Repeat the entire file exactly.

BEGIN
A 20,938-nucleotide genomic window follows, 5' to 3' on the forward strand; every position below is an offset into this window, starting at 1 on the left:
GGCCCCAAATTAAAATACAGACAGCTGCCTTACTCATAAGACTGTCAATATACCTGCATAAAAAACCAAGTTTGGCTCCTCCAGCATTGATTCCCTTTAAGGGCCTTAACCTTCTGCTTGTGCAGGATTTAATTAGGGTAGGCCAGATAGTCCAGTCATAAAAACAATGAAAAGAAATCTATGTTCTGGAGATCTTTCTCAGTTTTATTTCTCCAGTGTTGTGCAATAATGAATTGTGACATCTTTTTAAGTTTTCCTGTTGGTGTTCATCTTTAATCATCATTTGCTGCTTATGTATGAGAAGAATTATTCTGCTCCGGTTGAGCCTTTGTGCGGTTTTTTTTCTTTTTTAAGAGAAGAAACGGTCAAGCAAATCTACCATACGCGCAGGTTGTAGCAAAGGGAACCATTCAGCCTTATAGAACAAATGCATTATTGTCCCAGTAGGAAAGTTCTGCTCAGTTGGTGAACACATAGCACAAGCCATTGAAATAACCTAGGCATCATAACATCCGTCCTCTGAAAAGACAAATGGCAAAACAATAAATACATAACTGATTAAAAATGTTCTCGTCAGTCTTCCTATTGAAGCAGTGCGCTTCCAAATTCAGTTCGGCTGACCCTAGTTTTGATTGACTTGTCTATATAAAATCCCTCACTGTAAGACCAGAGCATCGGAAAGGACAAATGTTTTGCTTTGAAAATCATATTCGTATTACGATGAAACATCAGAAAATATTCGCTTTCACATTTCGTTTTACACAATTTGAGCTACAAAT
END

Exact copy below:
A 20,938-nucleotide genomic window follows, 5' to 3' on the forward strand; every position below is an offset into this window, starting at 1 on the left:
GGCCCCAAATTAAAATACAGACAGCTGCCTTACTCATAAGACTGTCAATATACCTGCATAAAAAACCAAGTTTGGCTCCTCCAGCATTGATTCCCTTTAAGGGCCTTAACCTTCTGCTTGTGCAGGATTTAATTAGGGTAGGCCAGATAGTCCAGTCATAAAAACAATGAAAAGAAATCTATGTTCTGGAGATCTTTCTCAGTTTTATTTCTCCAGTGTTGTGCAATAATGAATTGTGACATCTTTTTAAGTTTTCCTGTTGGTGTTCATCTTTAATCATCATTTGCTGCTTATGTATGAGAAGAATTATTCTGCTCCGGTTGAGCCTTTGTGCGGTTTTTTTTCTTTTTTAAGAGAAGAAACGGTCAAGCAAATCTACCATACGCGCAGGTTGTAGCAAAGGGAACCATTCAGCCTTATAGAACAAATGCATTATTGTCCCAGTAGGAAAGTTCTGCTCAGTTGGTGAACACATAGCACAAGCCATTGAAATAACCTAGGCATCATAACATCCGTCCTCTGAAAAGACAAATGGCAAAACAATAAATACATAACTGATTAAAAATGTTCTCGTCAGTCTTCCTATTGAAGCAGTGCGCTTCCAAATTCAGTTCGGCTGACCCTAGTTTTGATTGACTTGTCTATATAAAATCCCTCACTGTAAGACCAGAGCATCGGAAAGGACAAATGTTTTGCTTTGAAAATCATATTCGTATTACGATGAAACATCAGAAAATATTCGCTTTCACATTTCGTTTTACACAATTTGAGCTACAAAT